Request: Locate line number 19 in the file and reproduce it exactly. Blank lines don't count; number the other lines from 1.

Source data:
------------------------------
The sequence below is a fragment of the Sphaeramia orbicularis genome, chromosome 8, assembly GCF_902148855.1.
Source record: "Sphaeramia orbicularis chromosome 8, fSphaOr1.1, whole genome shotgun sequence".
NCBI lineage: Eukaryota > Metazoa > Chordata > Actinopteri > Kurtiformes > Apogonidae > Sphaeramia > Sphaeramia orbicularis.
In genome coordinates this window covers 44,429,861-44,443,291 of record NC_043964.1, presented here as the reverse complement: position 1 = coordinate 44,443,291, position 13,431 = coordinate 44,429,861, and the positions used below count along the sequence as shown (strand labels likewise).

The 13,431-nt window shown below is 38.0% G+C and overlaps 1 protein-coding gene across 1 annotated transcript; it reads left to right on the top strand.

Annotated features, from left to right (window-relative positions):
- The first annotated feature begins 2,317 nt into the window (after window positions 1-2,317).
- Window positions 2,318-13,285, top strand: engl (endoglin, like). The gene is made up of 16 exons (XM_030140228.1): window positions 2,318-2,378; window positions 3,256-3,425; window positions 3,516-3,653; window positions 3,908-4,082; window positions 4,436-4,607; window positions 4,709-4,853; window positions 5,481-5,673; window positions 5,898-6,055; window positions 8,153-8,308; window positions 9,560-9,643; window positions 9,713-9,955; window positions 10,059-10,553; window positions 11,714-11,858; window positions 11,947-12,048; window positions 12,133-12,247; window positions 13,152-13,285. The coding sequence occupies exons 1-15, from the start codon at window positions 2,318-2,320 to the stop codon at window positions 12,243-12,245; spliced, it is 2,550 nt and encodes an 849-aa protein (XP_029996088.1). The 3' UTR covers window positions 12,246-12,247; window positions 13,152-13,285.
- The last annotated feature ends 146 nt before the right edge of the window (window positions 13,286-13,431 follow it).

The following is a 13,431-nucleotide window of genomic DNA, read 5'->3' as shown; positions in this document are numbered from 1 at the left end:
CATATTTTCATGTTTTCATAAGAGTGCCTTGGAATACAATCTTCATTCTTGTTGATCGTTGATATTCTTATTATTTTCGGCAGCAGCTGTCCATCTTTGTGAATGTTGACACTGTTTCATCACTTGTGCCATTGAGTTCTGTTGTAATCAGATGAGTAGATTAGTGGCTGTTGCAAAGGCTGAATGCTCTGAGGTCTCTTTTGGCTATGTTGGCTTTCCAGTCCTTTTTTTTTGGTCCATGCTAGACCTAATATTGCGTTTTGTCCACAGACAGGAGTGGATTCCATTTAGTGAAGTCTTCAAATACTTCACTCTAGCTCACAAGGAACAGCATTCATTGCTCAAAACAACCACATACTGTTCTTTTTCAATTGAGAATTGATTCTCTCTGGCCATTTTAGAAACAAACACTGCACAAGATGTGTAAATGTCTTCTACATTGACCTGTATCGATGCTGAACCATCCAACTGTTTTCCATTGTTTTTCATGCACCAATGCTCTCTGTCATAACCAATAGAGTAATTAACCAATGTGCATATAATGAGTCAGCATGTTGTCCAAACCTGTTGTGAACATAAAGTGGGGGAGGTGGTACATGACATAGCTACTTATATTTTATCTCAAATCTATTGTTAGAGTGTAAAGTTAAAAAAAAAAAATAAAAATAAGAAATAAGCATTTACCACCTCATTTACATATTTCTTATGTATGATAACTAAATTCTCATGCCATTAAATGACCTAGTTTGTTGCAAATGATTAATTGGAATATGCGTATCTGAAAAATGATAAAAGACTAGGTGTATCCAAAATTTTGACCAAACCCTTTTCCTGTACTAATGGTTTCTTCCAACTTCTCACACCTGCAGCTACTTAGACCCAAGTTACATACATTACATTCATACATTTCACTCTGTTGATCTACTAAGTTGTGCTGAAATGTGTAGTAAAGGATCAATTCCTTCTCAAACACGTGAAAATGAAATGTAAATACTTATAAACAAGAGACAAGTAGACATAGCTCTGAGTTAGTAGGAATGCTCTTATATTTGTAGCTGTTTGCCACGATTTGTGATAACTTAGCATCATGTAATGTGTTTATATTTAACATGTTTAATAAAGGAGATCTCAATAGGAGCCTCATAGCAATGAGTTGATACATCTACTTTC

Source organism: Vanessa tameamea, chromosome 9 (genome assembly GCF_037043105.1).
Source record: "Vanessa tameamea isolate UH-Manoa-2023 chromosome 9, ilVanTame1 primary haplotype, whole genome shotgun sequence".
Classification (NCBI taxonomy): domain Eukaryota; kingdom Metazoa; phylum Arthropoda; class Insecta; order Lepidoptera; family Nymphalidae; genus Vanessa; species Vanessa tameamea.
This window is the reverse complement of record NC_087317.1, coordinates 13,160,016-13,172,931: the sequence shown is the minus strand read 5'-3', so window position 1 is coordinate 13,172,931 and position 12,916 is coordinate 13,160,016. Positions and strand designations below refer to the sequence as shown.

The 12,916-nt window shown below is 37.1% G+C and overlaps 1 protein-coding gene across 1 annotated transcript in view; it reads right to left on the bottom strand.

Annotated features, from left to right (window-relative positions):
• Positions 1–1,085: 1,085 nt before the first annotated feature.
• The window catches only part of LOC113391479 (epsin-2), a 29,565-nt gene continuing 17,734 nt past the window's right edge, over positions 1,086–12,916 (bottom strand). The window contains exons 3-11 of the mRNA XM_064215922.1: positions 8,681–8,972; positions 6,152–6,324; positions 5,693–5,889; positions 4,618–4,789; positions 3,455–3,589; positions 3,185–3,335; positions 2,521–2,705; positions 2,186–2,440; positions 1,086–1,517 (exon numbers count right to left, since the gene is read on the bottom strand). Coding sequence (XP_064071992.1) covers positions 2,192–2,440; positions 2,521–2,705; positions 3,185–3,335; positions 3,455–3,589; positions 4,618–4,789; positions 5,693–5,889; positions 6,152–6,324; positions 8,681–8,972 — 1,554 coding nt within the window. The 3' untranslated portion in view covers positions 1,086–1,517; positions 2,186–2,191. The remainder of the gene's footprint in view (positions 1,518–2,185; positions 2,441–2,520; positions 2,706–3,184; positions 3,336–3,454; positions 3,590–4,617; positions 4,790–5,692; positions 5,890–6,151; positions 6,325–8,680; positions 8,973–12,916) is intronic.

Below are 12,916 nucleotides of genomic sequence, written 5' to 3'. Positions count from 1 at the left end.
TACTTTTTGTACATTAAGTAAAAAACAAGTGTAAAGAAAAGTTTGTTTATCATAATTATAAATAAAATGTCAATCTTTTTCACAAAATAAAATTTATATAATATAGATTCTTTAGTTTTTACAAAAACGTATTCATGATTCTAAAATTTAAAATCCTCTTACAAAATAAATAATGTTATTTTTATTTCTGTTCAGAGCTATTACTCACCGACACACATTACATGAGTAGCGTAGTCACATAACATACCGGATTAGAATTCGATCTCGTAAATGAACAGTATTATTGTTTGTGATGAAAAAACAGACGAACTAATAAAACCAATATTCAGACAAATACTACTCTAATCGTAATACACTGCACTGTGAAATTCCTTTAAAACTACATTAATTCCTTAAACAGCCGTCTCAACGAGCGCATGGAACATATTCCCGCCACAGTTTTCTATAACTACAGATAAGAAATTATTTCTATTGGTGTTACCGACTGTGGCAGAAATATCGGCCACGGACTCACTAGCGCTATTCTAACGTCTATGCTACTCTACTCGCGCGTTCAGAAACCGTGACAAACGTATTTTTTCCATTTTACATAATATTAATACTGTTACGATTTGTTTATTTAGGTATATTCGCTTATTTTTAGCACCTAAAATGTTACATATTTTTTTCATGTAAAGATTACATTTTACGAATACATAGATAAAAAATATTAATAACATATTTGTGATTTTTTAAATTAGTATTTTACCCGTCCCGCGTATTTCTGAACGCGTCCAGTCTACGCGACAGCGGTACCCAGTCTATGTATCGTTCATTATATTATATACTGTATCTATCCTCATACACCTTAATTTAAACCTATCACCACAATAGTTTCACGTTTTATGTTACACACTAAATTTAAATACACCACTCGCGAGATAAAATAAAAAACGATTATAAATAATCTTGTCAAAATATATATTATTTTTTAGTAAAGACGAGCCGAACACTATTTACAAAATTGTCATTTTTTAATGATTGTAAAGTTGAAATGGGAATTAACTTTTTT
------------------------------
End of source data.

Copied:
• The window catches only part of LOC113391479 (epsin-2), a 29,565-nt gene continuing 17,734 nt past the window's right edge, over positions 1,086–12,916 (bottom strand). The window contains exons 3-11 of the mRNA XM_064215922.1: positions 8,681–8,972; positions 6,152–6,324; positions 5,693–5,889; positions 4,618–4,789; positions 3,455–3,589; positions 3,185–3,335; positions 2,521–2,705; positions 2,186–2,440; positions 1,086–1,517 (exon numbers count right to left, since the gene is read on the bottom strand). Coding sequence (XP_064071992.1) covers positions 2,192–2,440; positions 2,521–2,705; positions 3,185–3,335; positions 3,455–3,589; positions 4,618–4,789; positions 5,693–5,889; positions 6,152–6,324; positions 8,681–8,972 — 1,554 coding nt within the window. The 3' untranslated portion in view covers positions 1,086–1,517; positions 2,186–2,191. The remainder of the gene's footprint in view (positions 1,518–2,185; positions 2,441–2,520; positions 2,706–3,184; positions 3,336–3,454; positions 3,590–4,617; positions 4,790–5,692; positions 5,890–6,151; positions 6,325–8,680; positions 8,973–12,916) is intronic.